• Mike Sula
  • Not my bindaetteok, Kwangjang Market, Seoul

Even if you have only a passing familiarity with Korean food, you’re likely to know pajeon, or haemul pajeon, the wheat flour, scallion, and sometimes seafood pancake that often precedes the main meal in Korean restaurants, either as an appetizer or along with the banchan. But it’s less likely you know its more scarfable cousin bindaetteok, a crispy, savory flapjack made from pulverized mung bean batter. In Seoul’s Kwangjang Market there’s a magical bindaetteok stall (pictured) where a giant rumbling grinder splorts out coarsely ground mung beans, which are promptly griddled on the spot in inch-thick, LP-size disks. You can get smaller ones in front of Sam Bok in Pittsburgh’s Strip District each Saturday, but we can’t have nice things like that in Chicago. I have memory of seeing them wrapped to go at JoongBoo Market and perhaps Hmart on occasion, and they used to make them at New Chicago Kimchee, but no more.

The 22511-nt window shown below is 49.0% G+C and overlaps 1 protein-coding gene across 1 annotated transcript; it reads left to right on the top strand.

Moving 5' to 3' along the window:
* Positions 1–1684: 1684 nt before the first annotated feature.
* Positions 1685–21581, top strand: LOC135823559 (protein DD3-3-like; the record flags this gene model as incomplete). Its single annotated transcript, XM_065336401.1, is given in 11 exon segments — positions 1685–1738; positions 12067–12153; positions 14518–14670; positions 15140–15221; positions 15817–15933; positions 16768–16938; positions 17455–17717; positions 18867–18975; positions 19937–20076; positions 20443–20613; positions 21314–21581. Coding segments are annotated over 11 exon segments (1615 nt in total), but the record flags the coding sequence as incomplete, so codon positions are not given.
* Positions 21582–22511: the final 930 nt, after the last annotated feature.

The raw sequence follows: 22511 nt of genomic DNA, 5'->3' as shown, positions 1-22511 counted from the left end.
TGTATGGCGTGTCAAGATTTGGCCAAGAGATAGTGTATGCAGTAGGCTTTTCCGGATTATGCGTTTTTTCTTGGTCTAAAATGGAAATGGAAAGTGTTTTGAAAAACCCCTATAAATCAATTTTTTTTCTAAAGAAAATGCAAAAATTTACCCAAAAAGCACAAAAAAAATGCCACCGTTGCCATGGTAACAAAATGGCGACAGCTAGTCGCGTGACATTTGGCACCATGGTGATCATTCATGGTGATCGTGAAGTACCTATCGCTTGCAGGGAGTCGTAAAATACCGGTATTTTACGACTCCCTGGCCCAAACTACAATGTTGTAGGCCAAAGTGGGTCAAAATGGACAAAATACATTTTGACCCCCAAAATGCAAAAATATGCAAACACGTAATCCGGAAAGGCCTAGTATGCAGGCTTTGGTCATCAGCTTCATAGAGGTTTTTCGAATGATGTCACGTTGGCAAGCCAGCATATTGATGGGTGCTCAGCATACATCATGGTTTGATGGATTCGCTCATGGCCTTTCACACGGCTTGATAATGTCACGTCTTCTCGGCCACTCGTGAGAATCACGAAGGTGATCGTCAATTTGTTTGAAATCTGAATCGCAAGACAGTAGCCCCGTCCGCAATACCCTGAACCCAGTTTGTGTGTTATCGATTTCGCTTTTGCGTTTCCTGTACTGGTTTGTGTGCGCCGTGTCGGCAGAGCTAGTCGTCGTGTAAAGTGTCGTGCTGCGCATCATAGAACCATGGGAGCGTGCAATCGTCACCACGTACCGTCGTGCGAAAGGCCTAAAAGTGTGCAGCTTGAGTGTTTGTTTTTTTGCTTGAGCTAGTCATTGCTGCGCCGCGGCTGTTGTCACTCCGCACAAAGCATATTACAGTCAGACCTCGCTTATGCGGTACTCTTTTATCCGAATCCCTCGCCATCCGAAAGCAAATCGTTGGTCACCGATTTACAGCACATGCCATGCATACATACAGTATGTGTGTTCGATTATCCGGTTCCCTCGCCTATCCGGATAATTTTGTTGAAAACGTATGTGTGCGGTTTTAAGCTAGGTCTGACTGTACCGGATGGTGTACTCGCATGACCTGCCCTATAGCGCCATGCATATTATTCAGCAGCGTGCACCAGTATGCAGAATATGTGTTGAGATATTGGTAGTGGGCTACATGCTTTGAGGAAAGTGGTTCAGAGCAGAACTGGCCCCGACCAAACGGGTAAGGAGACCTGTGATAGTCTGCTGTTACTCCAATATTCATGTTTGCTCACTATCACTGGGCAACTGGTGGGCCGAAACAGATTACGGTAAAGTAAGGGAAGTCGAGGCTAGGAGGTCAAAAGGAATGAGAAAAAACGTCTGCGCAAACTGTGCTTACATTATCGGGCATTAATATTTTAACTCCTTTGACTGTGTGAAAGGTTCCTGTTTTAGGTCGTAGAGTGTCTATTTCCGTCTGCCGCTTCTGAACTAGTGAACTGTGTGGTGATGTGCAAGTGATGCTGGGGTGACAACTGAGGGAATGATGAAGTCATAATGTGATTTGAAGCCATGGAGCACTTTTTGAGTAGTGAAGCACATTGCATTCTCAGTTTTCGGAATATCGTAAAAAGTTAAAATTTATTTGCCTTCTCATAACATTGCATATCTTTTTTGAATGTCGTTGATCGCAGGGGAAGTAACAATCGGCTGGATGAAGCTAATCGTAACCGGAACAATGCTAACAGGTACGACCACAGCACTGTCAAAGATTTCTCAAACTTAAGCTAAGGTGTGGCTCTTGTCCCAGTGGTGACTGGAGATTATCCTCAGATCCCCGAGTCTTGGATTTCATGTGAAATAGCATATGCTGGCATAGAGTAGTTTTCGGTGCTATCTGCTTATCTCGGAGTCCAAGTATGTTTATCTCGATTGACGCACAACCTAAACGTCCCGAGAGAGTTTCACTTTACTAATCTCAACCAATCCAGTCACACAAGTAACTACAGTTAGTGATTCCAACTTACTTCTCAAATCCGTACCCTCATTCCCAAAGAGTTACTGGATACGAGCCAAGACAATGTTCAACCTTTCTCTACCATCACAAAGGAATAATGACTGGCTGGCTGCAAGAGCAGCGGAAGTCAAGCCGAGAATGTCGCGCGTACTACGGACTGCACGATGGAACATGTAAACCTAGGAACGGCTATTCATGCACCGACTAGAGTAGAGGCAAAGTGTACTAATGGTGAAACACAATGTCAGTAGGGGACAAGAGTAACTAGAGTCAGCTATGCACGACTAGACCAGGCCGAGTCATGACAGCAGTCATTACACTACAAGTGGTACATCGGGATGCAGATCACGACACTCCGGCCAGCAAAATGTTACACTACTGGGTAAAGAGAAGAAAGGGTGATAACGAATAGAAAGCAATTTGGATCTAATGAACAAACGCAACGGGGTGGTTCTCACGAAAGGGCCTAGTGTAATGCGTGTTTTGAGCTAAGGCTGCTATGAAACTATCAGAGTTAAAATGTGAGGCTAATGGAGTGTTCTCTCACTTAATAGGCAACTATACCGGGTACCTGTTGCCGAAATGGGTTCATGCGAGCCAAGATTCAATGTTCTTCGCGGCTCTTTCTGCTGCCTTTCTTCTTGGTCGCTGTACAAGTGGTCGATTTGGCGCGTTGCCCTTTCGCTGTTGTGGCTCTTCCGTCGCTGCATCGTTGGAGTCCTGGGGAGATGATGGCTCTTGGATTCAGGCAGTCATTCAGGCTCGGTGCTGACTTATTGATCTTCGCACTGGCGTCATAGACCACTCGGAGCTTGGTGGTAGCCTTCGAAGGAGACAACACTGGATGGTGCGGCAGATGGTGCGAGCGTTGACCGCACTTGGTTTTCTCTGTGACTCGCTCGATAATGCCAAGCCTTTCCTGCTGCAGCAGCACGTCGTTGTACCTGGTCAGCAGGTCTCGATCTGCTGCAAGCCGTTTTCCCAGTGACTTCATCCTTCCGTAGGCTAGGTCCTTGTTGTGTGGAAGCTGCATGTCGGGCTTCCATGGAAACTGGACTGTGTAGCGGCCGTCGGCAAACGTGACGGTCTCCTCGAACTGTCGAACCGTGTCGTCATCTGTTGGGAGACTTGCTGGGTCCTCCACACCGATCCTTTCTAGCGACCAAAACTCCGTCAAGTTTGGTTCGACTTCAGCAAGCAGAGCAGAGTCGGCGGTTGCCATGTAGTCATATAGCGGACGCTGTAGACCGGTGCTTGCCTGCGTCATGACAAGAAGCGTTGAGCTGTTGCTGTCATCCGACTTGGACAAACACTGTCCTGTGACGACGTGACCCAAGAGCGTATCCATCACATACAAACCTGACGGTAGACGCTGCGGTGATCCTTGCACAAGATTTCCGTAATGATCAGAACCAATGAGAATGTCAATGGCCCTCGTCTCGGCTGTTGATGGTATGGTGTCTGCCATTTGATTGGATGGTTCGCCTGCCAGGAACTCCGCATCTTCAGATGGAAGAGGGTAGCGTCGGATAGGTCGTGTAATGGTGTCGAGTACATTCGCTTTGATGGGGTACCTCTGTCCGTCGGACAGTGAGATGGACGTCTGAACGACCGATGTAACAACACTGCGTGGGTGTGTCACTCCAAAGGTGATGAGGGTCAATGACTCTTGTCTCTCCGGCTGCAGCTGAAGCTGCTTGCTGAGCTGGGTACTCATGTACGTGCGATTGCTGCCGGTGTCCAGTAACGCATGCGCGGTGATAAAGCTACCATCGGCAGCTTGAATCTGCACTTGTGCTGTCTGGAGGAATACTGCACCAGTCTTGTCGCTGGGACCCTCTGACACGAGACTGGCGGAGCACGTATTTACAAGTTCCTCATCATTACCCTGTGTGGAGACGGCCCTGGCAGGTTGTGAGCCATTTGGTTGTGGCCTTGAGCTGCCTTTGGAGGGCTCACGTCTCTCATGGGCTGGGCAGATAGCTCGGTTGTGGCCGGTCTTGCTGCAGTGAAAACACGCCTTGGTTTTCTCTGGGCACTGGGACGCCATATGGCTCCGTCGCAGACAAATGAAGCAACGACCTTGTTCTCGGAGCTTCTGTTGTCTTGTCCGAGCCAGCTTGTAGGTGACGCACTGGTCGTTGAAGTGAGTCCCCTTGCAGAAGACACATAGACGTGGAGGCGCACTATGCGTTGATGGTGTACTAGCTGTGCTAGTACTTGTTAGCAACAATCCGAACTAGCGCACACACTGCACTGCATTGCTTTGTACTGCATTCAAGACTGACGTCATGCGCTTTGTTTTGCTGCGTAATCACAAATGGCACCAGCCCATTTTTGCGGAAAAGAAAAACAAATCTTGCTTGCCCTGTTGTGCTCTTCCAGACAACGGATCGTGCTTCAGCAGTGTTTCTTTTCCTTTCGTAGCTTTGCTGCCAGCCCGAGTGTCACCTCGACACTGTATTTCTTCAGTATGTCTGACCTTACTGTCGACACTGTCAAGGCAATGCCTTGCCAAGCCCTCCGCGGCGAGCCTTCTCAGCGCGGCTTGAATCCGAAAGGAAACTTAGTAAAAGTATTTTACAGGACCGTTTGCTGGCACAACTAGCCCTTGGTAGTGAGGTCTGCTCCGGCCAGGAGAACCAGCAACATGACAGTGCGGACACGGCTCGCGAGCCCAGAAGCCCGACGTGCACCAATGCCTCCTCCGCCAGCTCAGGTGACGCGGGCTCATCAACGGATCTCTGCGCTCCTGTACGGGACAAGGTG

In any case, if they sit around very long they get cold and toughen up, and they’re frankly not terribly enjoyable.* You gotta get them hot. It’s best just to make them yourself, and to that end I’ve adapted—simplified, really—a recipe from A Korean Mother’s Cooking Notes by Chang Sun-young. You don’t have to limit yourself to kimchi and bean sprouts in the batter. You can add beef, pork, seafood, mushrooms, whatever. Serve them with a soy-vinegar-sesame dipping sauce and you’re golden-crispy. Recipe after the jump: